The intention is for a consultant or registrar to visit The Lounge at points throughout the day to make decisions. This is inconsistent in its application.  If they are held up in theatre, this can result in a sudden rush to complete discharge arrangements as The Lounge is about to shut.  Furthermore, from 7pm trainees have to hold the bleep which can result in an unmanageable workload.  (Post meeting note: this was 5pm previously but department has made changes to the rota such that an F1 undertakes ward jobs 5pm-7pm and handover at 7pm those outstanding to enable F1s to leave on time and reduce workload for on call F1).  Trainees were concerned that very sick patients can inadvertently be admitted to The Lounge.



The need for more registrars was highlighted by the trainees, describing the current cohort as ‘pulled everywhere’.

The Trust has been looking at how the wider workforce can support rotas.  Upper GI has a specialist nurse and whilst they can’t do everything, when available this really helps.

A lack of consistency in senior cover was described; with some days have 4 registrars and others, none.  Some weeks, staffing numbers seemed OK and sometimes not.

Trainees said that no Physician Associates had been employed in surgery.  The specialist nurses are valued and provide a really good link for the trainees and go ‘above and beyond’ to be helpful.



The rota coordinator was described as not always being receptive to junior doctor needs.  There is an elective rota and an on-call rota.  The on-call rota can get changed and not communicated to the elective rota, which has caused confusion regarding trainees’ responsibilities.

The rota doesn’t acknowledge potential inexperience when placing trainees in clinical areas for example as an F1, you can be on the ward on your own on your first day which can be difficult.

The F1 weekend cover rota was described as ‘chaotic’ and the outliers are reportedly unmanageable.  Trainees said they fail to leave on time as it difficult to handover jobs. Finish times particularly on a Sunday are not realistic of the work that needs to be done before the trainee is able to leave. (Post meeting note: There are not enough staff and department has had to reduce the number of F1s in the afternoon on Sunday to create hours to provide the additional F1 5-7pm during the weekdays outlined above).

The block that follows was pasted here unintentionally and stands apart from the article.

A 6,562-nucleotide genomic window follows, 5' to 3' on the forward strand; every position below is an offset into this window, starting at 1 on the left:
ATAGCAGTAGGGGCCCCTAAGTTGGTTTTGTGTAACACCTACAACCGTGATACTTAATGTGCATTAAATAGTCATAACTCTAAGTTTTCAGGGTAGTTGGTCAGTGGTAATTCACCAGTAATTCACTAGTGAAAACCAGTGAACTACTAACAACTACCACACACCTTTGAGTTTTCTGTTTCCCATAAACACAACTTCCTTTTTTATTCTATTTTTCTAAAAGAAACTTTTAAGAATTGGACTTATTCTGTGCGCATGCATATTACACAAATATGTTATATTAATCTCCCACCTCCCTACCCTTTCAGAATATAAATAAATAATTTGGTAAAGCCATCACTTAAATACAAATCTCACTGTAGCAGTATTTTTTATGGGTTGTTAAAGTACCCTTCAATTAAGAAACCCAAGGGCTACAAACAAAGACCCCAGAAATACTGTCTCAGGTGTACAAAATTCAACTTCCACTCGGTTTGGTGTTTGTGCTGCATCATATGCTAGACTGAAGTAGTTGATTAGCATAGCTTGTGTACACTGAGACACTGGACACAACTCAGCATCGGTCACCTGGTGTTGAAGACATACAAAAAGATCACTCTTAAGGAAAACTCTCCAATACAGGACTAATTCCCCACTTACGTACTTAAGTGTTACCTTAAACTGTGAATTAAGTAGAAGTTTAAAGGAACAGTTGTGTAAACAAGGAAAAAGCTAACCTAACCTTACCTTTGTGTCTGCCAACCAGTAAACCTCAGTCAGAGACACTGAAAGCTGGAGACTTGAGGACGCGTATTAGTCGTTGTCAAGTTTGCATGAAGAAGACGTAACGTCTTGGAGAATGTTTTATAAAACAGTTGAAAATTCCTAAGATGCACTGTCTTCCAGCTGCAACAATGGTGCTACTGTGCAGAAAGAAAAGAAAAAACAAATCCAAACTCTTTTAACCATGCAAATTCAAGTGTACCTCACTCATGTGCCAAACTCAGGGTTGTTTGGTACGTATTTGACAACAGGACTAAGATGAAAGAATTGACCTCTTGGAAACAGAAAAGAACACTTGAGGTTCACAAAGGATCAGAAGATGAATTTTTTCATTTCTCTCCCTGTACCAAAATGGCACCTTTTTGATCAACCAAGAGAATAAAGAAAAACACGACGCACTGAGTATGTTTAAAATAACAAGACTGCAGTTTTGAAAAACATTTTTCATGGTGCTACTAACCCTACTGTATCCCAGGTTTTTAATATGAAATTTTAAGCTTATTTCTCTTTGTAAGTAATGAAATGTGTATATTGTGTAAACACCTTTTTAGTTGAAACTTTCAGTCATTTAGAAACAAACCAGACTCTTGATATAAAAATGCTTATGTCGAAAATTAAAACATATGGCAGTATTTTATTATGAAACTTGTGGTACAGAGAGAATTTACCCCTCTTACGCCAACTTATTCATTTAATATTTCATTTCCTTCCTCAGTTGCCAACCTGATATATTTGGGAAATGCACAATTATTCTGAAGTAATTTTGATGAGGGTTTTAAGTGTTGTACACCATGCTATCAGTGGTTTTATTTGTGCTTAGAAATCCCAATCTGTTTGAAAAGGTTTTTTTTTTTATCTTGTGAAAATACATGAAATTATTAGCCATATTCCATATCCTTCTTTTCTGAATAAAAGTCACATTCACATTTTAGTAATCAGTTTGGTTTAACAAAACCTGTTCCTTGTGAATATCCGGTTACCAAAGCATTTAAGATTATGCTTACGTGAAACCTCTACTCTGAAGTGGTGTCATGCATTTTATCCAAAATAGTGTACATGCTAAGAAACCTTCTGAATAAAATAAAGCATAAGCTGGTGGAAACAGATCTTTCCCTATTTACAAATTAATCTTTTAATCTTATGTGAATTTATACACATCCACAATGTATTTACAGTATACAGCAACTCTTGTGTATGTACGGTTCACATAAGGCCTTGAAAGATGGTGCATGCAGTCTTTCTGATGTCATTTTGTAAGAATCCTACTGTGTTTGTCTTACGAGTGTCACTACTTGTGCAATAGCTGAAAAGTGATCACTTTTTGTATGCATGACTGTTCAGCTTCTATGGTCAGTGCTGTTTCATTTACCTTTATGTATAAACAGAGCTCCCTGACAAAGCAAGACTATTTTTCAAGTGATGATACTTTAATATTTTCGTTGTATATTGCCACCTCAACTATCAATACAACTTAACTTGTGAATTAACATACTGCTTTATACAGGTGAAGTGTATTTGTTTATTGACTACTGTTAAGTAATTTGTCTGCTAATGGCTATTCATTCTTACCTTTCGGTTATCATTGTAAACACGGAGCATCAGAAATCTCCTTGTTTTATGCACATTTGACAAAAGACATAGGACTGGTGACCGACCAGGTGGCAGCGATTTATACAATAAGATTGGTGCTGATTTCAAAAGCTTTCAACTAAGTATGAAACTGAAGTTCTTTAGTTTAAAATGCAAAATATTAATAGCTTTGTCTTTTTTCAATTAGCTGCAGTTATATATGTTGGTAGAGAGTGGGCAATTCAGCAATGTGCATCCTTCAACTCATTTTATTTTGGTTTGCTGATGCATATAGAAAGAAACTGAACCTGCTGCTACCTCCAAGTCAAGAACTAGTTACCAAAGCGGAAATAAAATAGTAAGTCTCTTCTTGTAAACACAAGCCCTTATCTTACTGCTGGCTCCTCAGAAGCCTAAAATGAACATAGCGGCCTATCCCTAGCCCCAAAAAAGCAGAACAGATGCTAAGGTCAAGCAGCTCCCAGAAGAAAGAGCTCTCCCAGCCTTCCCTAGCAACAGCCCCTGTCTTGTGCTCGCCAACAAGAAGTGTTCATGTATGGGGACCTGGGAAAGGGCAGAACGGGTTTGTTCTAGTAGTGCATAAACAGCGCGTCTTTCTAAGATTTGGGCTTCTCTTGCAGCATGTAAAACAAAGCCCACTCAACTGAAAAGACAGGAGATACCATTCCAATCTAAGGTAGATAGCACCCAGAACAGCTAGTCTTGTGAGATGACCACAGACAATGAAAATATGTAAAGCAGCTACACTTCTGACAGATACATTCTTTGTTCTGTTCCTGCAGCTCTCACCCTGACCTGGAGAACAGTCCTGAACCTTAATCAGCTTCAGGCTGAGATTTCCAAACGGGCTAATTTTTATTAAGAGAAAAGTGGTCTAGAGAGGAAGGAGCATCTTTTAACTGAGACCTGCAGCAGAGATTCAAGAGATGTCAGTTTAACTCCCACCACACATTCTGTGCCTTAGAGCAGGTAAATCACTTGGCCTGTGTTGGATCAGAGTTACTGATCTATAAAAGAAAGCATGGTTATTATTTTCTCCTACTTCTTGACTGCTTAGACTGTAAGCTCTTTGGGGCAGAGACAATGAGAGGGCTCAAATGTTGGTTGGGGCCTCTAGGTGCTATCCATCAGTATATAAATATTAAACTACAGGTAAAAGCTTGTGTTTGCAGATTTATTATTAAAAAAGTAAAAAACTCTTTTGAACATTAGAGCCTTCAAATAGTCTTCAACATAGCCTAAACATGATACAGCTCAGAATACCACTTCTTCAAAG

Annual leave

Trainees described being given fixed options of annual leave.  It was not possible to get time off for a family event even if sufficient notice is given. Swapping leave with other trainees was not encouraged as it can lead to breaches of contractual hours.


Supportive environment

The panel was informed that when certain combinations of medics and nurses are working together the environment can be very unpleasant and hostile.

When asked about unacceptable behaviour the trainee group agreed that this has occurred on more than one occasion. It is restricted to a small minority of senior staff. The panel did not feel it was an appropriate environment to explore this further by naming individuals.  One senior was described as having made a fair point but it was done in an undermining bullying fashion, rather than in a constructive manner.

It was acknowledged that when busy, people do get stressed.

One trainee described asking ‘silly’ questions when first in post but the consultant did not mind and said they would prefer to be asked.

Trainees described the jobs as daunting at first.  If your first job as an F1, the induction needs to be clearer about who to contact in an emergency.



Trainees described formal teaching difficult to attend when working on St Mawes or in The Lounge.  Limited opportunistic teaching takes place on the ward.  Trainees said that if one asks a question, one will receive an answer but no explanation as to why this is the case.